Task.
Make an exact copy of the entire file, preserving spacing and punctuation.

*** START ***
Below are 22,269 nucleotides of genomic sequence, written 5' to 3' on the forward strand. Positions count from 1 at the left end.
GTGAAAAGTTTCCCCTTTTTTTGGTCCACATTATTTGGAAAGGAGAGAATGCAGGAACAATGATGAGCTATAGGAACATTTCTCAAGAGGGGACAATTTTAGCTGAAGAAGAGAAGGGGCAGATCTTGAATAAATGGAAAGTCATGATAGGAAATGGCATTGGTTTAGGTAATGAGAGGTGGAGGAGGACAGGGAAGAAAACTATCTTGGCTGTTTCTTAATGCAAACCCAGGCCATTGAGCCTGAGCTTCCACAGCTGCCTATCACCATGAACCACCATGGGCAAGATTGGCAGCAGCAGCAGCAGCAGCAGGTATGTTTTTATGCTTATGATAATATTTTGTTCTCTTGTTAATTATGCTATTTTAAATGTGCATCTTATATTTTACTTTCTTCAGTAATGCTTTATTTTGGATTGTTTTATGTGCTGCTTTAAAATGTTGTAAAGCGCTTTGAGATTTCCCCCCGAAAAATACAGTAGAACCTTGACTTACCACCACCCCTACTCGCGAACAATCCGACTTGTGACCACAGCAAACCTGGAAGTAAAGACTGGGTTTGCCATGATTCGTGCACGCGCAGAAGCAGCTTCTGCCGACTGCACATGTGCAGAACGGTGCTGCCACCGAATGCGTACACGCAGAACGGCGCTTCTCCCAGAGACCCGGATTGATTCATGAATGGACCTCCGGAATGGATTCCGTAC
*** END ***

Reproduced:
Below are 22,269 nucleotides of genomic sequence, written 5' to 3' on the forward strand. Positions count from 1 at the left end.
GTGAAAAGTTTCCCCTTTTTTTGGTCCACATTATTTGGAAAGGAGAGAATGCAGGAACAATGATGAGCTATAGGAACATTTCTCAAGAGGGGACAATTTTAGCTGAAGAAGAGAAGGGGCAGATCTTGAATAAATGGAAAGTCATGATAGGAAATGGCATTGGTTTAGGTAATGAGAGGTGGAGGAGGACAGGGAAGAAAACTATCTTGGCTGTTTCTTAATGCAAACCCAGGCCATTGAGCCTGAGCTTCCACAGCTGCCTATCACCATGAACCACCATGGGCAAGATTGGCAGCAGCAGCAGCAGCAGCAGGTATGTTTTTATGCTTATGATAATATTTTGTTCTCTTGTTAATTATGCTATTTTAAATGTGCATCTTATATTTTACTTTCTTCAGTAATGCTTTATTTTGGATTGTTTTATGTGCTGCTTTAAAATGTTGTAAAGCGCTTTGAGATTTCCCCCCGAAAAATACAGTAGAACCTTGACTTACCACCACCCCTACTCGCGAACAATCCGACTTGTGACCACAGCAAACCTGGAAGTAAAGACTGGGTTTGCCATGATTCGTGCACGCGCAGAAGCAGCTTCTGCCGACTGCACATGTGCAGAACGGTGCTGCCACCGAATGCGTACACGCAGAACGGCGCTTCTCCCAGAGACCCGGATTGATTCATGAATGGACCTCCGGAATGGATTCCGTAC